Those of you who can remember the tech boom of the late 1990's might recall how economists heralded the dawn of the information economy. We were entering an era, they said, in which the once-strong manufacturing economies of the developed world were being replaced by digital economies. In these economies, manipulating information would become more essential for workers than the ability to produce physical labor.
That was 20 years ago, however, and things have changed. Now, we're entering what some are calling the “fourth industrial revolution.” The first two revolutions involved the development of steam power and electricity. This technology brought about seismic changes in developed economies. The third revolution was that shift, 20 years ago, from a manufacturing economy to an information economy.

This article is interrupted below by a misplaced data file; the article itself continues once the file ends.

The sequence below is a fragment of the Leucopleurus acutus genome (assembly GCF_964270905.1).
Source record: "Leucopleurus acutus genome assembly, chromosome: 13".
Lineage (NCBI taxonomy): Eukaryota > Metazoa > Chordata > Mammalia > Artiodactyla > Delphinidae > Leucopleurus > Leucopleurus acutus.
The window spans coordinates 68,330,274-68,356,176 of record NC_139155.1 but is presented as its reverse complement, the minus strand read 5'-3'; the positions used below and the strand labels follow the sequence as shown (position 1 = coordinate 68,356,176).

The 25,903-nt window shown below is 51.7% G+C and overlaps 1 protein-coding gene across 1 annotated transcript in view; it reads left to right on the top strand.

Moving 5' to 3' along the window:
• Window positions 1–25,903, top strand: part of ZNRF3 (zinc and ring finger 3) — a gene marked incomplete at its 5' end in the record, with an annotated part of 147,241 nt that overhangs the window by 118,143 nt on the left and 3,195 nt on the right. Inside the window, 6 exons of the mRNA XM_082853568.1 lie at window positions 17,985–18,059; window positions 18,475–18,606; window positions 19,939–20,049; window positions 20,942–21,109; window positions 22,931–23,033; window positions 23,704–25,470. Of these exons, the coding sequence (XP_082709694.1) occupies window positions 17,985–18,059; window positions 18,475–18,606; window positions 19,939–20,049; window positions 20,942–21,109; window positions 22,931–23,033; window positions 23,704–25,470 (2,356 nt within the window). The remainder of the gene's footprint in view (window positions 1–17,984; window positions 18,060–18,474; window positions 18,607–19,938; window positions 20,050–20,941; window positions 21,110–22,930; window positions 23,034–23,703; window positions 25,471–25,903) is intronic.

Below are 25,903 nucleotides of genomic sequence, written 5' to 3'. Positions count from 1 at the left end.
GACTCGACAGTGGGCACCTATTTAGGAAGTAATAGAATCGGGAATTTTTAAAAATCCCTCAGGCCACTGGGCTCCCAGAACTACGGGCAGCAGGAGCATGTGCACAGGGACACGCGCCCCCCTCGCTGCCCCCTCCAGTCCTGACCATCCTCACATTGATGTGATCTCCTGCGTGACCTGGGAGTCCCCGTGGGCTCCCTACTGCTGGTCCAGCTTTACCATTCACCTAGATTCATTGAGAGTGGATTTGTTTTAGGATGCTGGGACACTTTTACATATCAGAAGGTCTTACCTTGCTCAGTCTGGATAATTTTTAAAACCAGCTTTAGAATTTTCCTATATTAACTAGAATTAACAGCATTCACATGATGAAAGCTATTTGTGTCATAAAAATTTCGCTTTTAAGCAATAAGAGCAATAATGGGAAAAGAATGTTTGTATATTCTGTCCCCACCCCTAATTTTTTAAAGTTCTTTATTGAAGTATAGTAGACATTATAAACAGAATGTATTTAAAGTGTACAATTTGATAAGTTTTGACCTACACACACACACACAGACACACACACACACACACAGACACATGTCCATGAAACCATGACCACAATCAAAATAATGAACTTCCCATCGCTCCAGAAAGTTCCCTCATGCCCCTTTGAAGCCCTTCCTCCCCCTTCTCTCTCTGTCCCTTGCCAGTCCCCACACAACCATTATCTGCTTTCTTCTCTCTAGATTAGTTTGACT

This new revolution is so different and so dramatic that it's not even certain that our economies will be able to survive it. Technology has evolved so dramatically and so rapidly that, in many cases, the machines no longer even require human workers to contribute information. Artificial intelligence, robotic manufacturing, self-driving cars, drone-delivered merchandise—is there room anywhere for humans in the future of business?
Click the following link to continue reading: The Fourth Industrial Revolution: Preventing Economic Collapse by Fostering Independent Businesses